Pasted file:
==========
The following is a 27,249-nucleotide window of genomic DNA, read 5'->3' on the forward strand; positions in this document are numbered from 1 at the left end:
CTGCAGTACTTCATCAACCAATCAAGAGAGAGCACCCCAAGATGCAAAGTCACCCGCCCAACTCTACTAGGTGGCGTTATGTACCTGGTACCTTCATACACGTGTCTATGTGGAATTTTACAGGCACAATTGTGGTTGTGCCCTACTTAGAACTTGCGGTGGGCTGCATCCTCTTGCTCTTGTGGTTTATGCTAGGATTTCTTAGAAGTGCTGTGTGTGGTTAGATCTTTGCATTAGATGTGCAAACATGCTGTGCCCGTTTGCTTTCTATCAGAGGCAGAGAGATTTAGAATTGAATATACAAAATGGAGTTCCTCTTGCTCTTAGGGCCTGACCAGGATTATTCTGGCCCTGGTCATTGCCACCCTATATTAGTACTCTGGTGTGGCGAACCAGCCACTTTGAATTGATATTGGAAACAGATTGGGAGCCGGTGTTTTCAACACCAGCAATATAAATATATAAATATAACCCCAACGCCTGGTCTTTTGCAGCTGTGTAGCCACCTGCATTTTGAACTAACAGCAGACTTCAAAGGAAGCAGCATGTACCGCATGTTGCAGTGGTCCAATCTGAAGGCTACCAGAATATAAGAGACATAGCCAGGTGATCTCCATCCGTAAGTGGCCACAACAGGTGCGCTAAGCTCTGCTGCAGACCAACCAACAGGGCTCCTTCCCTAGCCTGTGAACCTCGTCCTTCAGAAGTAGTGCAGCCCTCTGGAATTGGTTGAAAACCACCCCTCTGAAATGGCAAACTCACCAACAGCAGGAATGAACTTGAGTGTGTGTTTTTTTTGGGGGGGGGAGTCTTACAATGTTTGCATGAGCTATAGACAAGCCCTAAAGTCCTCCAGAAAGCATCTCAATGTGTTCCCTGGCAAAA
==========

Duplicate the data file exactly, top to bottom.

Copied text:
The following is a 27,249-nucleotide window of genomic DNA, read 5'->3' on the forward strand; positions in this document are numbered from 1 at the left end:
CTGCAGTACTTCATCAACCAATCAAGAGAGAGCACCCCAAGATGCAAAGTCACCCGCCCAACTCTACTAGGTGGCGTTATGTACCTGGTACCTTCATACACGTGTCTATGTGGAATTTTACAGGCACAATTGTGGTTGTGCCCTACTTAGAACTTGCGGTGGGCTGCATCCTCTTGCTCTTGTGGTTTATGCTAGGATTTCTTAGAAGTGCTGTGTGTGGTTAGATCTTTGCATTAGATGTGCAAACATGCTGTGCCCGTTTGCTTTCTATCAGAGGCAGAGAGATTTAGAATTGAATATACAAAATGGAGTTCCTCTTGCTCTTAGGGCCTGACCAGGATTATTCTGGCCCTGGTCATTGCCACCCTATATTAGTACTCTGGTGTGGCGAACCAGCCACTTTGAATTGATATTGGAAACAGATTGGGAGCCGGTGTTTTCAACACCAGCAATATAAATATATAAATATAACCCCAACGCCTGGTCTTTTGCAGCTGTGTAGCCACCTGCATTTTGAACTAACAGCAGACTTCAAAGGAAGCAGCATGTACCGCATGTTGCAGTGGTCCAATCTGAAGGCTACCAGAATATAAGAGACATAGCCAGGTGATCTCCATCCGTAAGTGGCCACAACAGGTGCGCTAAGCTCTGCTGCAGACCAACCAACAGGGCTCCTTCCCTAGCCTGTGAACCTCGTCCTTCAGAAGTAGTGCAGCCCTCTGGAATTGGTTGAAAACCACCCCTCTGAAATGGCAAACTCACCAACAGCAGGAATGAACTTGAGTGTGTGTTTTTTTTGGGGGGGGGAGTCTTACAATGTTTGCATGAGCTATAGACAAGCCCTAAAGTCCTCCAGAAAGCATCTCAATGTGTTCCCTGGCAAAA